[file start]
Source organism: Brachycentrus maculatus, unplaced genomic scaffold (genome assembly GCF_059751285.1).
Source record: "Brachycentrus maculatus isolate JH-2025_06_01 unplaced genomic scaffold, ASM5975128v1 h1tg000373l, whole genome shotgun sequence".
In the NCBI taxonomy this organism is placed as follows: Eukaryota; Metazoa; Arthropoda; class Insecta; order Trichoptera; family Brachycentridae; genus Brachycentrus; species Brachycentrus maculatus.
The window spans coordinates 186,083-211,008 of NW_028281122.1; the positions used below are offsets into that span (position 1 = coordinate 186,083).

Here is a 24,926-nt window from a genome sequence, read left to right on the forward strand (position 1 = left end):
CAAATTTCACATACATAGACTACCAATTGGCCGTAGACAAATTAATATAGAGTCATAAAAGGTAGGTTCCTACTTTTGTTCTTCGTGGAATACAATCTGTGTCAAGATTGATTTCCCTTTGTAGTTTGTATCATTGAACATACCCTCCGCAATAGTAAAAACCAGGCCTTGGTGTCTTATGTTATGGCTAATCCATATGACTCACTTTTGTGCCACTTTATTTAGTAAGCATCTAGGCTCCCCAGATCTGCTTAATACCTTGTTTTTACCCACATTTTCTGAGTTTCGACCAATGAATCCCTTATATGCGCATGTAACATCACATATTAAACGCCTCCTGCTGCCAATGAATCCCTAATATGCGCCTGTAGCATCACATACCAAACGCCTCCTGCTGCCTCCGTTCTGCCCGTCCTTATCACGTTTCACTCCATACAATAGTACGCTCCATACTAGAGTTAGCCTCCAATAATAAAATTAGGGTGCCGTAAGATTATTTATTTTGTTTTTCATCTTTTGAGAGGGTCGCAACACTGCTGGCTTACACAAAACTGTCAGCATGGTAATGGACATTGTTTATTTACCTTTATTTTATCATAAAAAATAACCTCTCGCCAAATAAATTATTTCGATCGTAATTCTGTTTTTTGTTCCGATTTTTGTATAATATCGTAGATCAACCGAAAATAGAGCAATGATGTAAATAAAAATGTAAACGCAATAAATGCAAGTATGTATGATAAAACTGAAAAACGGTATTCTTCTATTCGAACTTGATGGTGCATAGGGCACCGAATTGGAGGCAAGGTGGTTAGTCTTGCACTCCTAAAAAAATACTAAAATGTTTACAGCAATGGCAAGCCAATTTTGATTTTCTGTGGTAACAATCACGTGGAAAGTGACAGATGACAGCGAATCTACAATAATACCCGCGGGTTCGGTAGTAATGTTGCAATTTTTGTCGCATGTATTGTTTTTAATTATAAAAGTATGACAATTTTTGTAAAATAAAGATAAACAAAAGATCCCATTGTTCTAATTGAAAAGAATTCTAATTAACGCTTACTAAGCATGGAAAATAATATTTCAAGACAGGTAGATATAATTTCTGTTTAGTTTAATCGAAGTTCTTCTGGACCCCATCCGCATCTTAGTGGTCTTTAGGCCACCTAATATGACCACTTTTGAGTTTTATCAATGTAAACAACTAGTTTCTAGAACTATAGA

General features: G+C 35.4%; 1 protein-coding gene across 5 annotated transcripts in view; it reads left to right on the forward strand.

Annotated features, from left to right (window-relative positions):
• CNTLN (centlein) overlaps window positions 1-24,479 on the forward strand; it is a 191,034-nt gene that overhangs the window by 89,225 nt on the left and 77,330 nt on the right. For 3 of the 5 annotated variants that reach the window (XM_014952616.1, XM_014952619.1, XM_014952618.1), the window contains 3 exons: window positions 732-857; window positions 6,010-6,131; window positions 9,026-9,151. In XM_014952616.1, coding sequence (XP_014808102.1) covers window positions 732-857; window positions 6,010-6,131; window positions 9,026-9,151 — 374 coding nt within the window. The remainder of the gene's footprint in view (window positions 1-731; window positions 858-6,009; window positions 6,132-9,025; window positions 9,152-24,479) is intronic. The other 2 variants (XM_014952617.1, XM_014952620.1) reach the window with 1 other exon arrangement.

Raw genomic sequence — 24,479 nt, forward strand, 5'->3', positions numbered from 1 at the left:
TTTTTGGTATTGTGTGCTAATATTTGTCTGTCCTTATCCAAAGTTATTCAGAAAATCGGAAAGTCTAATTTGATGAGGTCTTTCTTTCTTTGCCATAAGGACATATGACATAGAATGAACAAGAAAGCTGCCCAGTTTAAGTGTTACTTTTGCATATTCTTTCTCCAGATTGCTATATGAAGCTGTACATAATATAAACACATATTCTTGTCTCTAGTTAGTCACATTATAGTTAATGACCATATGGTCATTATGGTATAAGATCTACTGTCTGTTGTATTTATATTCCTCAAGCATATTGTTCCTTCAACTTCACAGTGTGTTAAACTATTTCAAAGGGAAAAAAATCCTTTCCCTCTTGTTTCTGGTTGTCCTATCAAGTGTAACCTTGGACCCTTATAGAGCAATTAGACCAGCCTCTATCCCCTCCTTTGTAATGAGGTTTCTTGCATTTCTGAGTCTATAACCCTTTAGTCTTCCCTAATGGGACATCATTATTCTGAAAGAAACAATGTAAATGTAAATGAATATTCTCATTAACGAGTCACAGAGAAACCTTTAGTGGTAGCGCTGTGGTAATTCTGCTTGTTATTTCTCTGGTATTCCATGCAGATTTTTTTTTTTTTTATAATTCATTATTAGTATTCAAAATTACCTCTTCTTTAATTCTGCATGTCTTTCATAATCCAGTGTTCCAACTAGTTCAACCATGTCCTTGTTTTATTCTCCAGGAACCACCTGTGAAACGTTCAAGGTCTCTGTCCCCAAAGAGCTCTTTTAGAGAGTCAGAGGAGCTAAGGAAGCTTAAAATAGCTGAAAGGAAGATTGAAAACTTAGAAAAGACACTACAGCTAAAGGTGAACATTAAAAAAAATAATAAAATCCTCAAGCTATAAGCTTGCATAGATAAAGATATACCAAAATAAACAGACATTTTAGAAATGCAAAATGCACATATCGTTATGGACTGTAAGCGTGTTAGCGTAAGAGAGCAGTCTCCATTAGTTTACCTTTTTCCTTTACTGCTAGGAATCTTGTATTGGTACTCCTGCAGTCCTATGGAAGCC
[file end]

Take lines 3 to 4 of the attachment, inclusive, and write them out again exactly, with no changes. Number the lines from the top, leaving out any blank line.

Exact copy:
In the NCBI taxonomy this organism is placed as follows: Eukaryota; Metazoa; Arthropoda; class Insecta; order Trichoptera; family Brachycentridae; genus Brachycentrus; species Brachycentrus maculatus.
The window spans coordinates 186,083-211,008 of NW_028281122.1; the positions used below are offsets into that span (position 1 = coordinate 186,083).